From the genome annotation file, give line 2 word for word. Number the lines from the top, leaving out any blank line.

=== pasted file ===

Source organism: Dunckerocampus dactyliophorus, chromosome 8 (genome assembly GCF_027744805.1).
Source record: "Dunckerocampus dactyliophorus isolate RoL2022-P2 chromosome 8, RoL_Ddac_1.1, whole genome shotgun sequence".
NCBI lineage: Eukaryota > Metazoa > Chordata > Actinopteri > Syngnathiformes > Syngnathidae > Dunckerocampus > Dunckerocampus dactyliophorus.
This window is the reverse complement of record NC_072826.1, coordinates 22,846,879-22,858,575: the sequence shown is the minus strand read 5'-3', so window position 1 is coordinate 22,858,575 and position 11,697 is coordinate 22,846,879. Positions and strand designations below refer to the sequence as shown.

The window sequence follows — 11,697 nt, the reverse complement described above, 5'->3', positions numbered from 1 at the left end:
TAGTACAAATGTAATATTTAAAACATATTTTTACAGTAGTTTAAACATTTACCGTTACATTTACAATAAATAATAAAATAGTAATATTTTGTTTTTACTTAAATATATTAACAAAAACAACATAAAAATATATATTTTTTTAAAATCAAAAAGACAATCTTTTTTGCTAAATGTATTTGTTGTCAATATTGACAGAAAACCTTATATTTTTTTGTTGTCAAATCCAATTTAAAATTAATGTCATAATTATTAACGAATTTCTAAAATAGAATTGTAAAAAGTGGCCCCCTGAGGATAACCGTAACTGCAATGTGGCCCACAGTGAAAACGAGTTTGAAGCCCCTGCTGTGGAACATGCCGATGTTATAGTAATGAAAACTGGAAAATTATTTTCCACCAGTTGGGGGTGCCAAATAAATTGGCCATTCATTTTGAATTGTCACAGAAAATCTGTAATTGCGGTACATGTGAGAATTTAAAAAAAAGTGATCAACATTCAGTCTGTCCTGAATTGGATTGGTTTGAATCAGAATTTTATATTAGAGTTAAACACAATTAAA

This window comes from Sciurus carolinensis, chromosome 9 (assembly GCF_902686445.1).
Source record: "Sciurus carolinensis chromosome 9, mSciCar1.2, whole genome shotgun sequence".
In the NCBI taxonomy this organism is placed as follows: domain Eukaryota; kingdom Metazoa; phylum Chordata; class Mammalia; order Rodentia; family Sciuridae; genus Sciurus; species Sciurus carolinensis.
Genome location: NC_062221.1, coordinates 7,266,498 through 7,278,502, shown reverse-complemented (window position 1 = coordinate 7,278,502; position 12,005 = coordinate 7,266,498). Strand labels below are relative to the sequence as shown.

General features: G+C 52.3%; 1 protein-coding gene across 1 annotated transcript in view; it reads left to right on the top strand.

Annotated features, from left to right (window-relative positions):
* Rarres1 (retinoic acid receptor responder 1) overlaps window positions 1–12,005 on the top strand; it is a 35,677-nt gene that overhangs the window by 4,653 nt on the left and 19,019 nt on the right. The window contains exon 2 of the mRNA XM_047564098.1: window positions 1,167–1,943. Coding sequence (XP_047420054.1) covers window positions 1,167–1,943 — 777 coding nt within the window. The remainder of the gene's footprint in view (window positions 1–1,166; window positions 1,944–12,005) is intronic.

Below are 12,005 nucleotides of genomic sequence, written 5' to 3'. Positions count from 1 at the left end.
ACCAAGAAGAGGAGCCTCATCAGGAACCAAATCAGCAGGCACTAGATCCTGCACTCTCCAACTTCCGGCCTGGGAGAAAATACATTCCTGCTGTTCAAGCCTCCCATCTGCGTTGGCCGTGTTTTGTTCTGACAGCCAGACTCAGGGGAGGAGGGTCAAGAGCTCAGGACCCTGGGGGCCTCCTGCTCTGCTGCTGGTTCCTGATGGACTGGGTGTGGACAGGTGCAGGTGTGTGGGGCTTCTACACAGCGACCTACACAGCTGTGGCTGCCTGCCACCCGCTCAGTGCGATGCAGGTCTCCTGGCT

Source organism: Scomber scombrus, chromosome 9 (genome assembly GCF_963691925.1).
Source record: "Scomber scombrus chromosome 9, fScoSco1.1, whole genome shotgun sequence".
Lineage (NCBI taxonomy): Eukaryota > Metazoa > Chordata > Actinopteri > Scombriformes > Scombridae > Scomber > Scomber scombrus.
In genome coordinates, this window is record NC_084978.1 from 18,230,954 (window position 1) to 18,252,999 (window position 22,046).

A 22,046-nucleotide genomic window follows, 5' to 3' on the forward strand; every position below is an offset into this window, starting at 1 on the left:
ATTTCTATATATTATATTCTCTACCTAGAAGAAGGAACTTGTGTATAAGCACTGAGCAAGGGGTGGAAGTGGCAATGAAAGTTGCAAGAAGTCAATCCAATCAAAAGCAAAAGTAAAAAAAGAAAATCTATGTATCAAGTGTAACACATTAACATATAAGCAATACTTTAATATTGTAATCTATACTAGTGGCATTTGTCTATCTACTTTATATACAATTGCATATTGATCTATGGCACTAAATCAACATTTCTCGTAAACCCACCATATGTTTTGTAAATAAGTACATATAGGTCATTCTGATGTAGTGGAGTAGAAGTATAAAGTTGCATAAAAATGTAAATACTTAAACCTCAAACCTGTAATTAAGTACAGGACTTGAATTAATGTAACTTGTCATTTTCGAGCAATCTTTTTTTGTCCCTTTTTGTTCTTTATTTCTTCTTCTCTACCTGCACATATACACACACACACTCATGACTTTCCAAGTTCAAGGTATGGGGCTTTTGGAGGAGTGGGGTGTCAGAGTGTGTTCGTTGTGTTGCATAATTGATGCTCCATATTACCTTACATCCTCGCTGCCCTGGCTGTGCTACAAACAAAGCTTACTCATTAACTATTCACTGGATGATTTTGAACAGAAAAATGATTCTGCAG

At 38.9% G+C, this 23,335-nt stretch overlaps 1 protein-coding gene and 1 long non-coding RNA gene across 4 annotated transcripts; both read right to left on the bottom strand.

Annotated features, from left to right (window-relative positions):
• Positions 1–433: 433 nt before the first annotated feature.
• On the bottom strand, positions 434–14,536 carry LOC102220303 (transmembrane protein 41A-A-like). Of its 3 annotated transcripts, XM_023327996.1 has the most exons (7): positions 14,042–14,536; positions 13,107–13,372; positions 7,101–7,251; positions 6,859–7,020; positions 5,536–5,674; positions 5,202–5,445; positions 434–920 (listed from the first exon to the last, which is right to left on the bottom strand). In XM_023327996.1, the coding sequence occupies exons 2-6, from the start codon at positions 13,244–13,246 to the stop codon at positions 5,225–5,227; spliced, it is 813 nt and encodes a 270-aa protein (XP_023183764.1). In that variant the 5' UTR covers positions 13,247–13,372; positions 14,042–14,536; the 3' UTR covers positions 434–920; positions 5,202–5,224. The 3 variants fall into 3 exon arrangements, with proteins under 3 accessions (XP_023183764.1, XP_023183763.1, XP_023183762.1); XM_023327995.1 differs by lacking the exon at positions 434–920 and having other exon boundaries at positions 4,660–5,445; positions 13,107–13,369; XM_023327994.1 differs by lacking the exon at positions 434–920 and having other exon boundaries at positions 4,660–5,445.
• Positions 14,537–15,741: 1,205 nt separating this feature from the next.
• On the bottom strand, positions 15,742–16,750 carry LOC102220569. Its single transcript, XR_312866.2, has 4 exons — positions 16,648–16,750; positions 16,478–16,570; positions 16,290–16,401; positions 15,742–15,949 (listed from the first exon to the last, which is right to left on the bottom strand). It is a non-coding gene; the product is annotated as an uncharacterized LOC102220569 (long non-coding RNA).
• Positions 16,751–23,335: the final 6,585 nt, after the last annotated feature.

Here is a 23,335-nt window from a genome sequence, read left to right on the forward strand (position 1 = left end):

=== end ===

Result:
Source record: "Dunckerocampus dactyliophorus isolate RoL2022-P2 chromosome 8, RoL_Ddac_1.1, whole genome shotgun sequence".